On Monday State Insurance Commissioner Mike Causey, a Republican, criticized fellow Republicans in the NCGA for including a provision in the budget that creates a separate fire marshal role, removing fire safety responsibilities from the role of insurance commissioner. The provision, which surprised Causey and was added without debate, specifies that the insurance commissioner would pick the new fire marshal, with the NCGA empowered to block an appointment. Per WRAL, this change is in keeping with a broader trend at the Republican-controlled NCGA of stripping power from the executive branch and giving it to the legislature instead.
The redistricting process is underway at the North Carolina General Assembly. The NCGA held three public hearings, with the last taking place on Wednesday in Raleigh. No draft maps were available for the public to comment on in these hearings, but many voters spoke up about their fears for democracy and opposition to gerrymandering and asked for maps that would keep communities together and give everyone an equal vote. Because of a provision in the new budget that exempts lawmakers from most public records requests, it is unclear how much access the public will have to draft maps or materials the NCGA uses to draw districts. On Monday a group of advocacy groups sent a letter to lawmakers pushing for a more transparent process and fair maps.
Need a quick refresher about why maps are being redrawn and what can we expect next? Read Redistricting redux: North Carolina lawmakers to draw again new maps for Congress and themselves.
On Thursday Governor Cooper vetoed a Republican-backed elections bill that would change how state and local boards of elections are appointed in North Carolina. SB 479 would remove the governor’s appointment power to the state board and expand the board so that four members each are appointed by Republican and Democratic legislative leaders. Critics say this new structure will lead to gridlock and ultimately to greater Republican control over elections processes, as ties will be broken by leaders of the Republican-controlled legislature.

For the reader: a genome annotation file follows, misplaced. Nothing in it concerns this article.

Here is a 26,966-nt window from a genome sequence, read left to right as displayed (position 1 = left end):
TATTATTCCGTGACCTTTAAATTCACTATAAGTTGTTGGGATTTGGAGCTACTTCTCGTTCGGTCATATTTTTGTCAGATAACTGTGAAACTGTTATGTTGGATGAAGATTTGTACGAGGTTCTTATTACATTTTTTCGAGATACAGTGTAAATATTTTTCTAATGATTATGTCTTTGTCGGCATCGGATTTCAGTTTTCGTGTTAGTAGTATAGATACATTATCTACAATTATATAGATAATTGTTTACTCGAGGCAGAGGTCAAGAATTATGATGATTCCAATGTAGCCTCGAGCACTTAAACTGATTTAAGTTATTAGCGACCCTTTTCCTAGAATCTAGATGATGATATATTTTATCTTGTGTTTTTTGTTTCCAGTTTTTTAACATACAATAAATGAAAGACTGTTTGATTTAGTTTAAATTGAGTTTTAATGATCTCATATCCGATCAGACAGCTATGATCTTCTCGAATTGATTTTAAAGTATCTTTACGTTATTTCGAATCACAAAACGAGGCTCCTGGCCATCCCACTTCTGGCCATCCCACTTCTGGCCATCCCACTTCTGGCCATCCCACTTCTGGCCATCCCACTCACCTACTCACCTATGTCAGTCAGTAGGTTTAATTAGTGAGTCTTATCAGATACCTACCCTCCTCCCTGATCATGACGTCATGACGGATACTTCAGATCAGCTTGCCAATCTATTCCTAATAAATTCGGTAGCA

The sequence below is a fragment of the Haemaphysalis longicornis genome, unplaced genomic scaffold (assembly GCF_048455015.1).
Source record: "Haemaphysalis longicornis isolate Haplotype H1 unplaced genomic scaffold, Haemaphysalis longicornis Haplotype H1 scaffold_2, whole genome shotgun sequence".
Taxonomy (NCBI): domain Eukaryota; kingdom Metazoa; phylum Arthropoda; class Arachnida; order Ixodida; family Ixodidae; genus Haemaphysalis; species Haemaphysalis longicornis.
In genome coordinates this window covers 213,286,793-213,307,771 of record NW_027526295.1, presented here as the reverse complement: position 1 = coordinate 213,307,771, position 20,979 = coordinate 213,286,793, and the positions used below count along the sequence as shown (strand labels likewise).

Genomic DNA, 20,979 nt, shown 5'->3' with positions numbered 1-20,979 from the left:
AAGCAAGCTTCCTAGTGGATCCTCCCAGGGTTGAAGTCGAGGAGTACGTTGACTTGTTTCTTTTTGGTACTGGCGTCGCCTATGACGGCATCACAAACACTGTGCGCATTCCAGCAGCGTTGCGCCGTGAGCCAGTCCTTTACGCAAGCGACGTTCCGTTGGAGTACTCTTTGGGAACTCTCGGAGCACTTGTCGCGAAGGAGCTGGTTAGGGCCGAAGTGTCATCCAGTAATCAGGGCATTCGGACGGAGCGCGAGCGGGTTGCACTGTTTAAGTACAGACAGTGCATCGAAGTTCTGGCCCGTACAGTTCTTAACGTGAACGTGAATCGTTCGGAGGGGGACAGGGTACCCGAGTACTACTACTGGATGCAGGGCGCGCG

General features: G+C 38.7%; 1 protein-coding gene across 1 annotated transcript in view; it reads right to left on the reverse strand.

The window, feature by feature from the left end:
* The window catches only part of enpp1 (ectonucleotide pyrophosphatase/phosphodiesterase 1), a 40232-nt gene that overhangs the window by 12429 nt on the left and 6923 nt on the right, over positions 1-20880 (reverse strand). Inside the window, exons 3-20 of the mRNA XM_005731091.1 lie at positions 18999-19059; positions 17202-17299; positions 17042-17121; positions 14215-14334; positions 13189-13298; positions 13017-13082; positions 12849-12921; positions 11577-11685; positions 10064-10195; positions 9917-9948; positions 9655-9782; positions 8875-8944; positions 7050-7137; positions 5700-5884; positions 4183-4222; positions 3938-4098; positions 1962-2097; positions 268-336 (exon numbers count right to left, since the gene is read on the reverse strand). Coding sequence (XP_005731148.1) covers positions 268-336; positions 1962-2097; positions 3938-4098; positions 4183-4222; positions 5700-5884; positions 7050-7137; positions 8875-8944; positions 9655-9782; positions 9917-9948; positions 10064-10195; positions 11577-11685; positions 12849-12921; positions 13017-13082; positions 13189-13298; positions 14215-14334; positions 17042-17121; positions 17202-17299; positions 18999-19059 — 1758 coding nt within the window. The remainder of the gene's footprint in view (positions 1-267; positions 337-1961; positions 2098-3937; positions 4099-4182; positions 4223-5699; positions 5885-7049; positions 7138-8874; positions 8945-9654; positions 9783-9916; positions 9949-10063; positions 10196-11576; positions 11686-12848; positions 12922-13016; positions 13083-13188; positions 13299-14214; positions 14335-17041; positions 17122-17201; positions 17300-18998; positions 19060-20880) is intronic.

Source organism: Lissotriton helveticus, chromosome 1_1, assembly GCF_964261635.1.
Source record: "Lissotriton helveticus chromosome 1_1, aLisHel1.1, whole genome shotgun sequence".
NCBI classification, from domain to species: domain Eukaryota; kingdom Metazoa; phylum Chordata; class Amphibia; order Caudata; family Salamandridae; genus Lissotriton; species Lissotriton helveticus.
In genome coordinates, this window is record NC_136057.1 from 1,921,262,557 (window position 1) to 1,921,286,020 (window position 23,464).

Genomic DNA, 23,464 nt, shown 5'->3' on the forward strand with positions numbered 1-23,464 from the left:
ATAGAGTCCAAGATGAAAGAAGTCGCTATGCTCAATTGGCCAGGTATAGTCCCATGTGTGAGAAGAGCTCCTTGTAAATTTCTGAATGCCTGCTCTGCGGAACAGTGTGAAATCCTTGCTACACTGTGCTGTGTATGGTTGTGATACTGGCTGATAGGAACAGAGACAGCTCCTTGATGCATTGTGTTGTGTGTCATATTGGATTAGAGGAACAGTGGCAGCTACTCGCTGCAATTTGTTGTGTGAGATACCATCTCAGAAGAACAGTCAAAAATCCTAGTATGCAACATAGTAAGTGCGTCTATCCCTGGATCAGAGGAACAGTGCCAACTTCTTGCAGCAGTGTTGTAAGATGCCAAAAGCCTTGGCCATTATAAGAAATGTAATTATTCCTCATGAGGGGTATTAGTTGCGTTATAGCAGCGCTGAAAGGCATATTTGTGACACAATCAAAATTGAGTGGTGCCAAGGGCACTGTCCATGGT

The new budget includes $2 million in funding for each of the next two years for the Board of Trustees-mandated new School of Civic Life and Leadership at UNC-Chapel Hill, as well as directives about how the school should be developed. Faculty at UNC-Chapel Hill were alarmed early this year when the Board of Trustees announced plans to form this new school, given that it is unprecedented for a new school to be proposed by the NCGA and its political appointees rather than by the faculty or administration. In the ensuing months, faculty had made an effort to begin planning for the new school, but the budget sets a new timeline and hiring guidelines for the school that faculty leadership say is unreasonable. The budget states that a dean for the new school must be named by the end of this year, and that 10-20 outside faculty must be hired in tenured or tenure-track positions.
Governor Cooper said Thursday that he plans to sue the state legislature over a budget provision that removes his appointment power to state and local boards that oversee the state’s community colleges. Cooper said the provision violates the state constitution, representing a power grab by the legislature.
Health Care Policy
Medicaid expansion for North Carolina will go into effect on Dec. 1 – Jaymie Baxley, NC Health News
A federal judge has issued an injunction against two provisions of North Carolina’s 12-week abortion ban. Planned Parenthood South Atlantic and Dr. Beverly Gray (an OB-GYN at Duke) challenged two parts of the law: a provision banning the prescription of abortion pills before an embryo is visible via ultrasound and a provision that requires abortions after 12 weeks (which under the law would only be exceptions in the case of rape or incest) to be performed in a hospital. US District Court Judge Catherine Eagles declined to issue an injunction against most of the law in June, but on Saturday she issued a decision blocking the two provisions from going into effect the next day.